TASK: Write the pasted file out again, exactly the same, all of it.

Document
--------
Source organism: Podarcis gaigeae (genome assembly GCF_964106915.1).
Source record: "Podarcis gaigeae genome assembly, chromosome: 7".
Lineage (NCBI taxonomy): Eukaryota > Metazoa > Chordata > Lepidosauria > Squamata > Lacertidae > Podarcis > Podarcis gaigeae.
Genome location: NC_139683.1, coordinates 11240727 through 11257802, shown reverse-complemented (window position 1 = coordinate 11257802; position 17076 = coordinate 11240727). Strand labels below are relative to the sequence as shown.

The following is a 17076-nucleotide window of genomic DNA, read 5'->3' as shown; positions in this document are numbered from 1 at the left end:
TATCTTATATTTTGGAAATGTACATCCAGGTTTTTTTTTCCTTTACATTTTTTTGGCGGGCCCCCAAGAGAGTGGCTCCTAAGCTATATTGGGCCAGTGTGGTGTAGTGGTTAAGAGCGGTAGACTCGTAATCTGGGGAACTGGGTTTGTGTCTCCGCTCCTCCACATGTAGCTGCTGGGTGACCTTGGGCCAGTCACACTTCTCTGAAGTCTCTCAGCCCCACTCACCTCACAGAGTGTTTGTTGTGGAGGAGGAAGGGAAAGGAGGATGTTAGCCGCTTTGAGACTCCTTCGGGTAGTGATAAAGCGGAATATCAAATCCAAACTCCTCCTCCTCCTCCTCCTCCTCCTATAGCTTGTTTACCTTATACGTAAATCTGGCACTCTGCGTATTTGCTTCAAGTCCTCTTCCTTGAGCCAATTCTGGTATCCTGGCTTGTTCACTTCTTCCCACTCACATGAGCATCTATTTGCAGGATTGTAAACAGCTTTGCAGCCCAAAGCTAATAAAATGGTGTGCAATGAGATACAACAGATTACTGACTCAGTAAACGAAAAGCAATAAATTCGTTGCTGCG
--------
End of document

Source organism: Podarcis gaigeae (genome assembly GCF_964106915.1).
Source record: "Podarcis gaigeae genome assembly, chromosome: 7".
Lineage (NCBI taxonomy): Eukaryota > Metazoa > Chordata > Lepidosauria > Squamata > Lacertidae > Podarcis > Podarcis gaigeae.
Genome location: NC_139683.1, coordinates 11240727 through 11257802, shown reverse-complemented (window position 1 = coordinate 11257802; position 17076 = coordinate 11240727). Strand labels below are relative to the sequence as shown.

The following is a 17076-nucleotide window of genomic DNA, read 5'->3' as shown; positions in this document are numbered from 1 at the left end:
TATCTTATATTTTGGAAATGTACATCCAGGTTTTTTTTTCCTTTACATTTTTTTGGCGGGCCCCCAAGAGAGTGGCTCCTAAGCTATATTGGGCCAGTGTGGTGTAGTGGTTAAGAGCGGTAGACTCGTAATCTGGGGAACTGGGTTTGTGTCTCCGCTCCTCCACATGTAGCTGCTGGGTGACCTTGGGCCAGTCACACTTCTCTGAAGTCTCTCAGCCCCACTCACCTCACAGAGTGTTTGTTGTGGAGGAGGAAGGGAAAGGAGGATGTTAGCCGCTTTGAGACTCCTTCGGGTAGTGATAAAGCGGAATATCAAATCCAAACTCCTCCTCCTCCTCCTCCTCCTCCTATAGCTTGTTTACCTTATACGTAAATCTGGCACTCTGCGTATTTGCTTCAAGTCCTCTTCCTTGAGCCAATTCTGGTATCCTGGCTTGTTCACTTCTTCCCACTCACATGAGCATCTATTTGCAGGATTGTAAACAGCTTTGCAGCCCAAAGCTAATAAAATGGTGTGCAATGAGATACAACAGATTACTGACTCAGTAAACGAAAAGCAATAAATTCGTTGCTGCG